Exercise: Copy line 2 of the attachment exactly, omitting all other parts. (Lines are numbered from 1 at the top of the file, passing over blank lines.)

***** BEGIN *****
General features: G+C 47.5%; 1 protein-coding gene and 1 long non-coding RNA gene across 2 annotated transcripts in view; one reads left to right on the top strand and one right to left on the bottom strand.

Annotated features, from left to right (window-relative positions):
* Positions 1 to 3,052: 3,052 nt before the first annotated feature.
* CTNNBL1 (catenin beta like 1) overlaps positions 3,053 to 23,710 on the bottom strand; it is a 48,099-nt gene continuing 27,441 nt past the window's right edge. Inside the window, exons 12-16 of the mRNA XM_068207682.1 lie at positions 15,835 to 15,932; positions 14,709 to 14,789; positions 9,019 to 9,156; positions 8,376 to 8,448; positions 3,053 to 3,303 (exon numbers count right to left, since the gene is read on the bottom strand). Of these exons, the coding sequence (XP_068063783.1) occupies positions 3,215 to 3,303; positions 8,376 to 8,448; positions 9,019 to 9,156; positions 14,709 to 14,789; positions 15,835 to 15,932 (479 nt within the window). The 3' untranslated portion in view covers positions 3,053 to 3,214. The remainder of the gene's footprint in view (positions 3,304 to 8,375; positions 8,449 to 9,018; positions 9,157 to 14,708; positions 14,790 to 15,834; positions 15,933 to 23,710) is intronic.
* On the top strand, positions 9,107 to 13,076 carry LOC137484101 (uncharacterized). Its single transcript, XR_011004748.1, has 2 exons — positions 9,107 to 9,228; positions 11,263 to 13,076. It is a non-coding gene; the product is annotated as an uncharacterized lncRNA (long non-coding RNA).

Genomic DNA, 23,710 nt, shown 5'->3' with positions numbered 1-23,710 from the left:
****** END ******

Annotated features, from left to right (window-relative positions):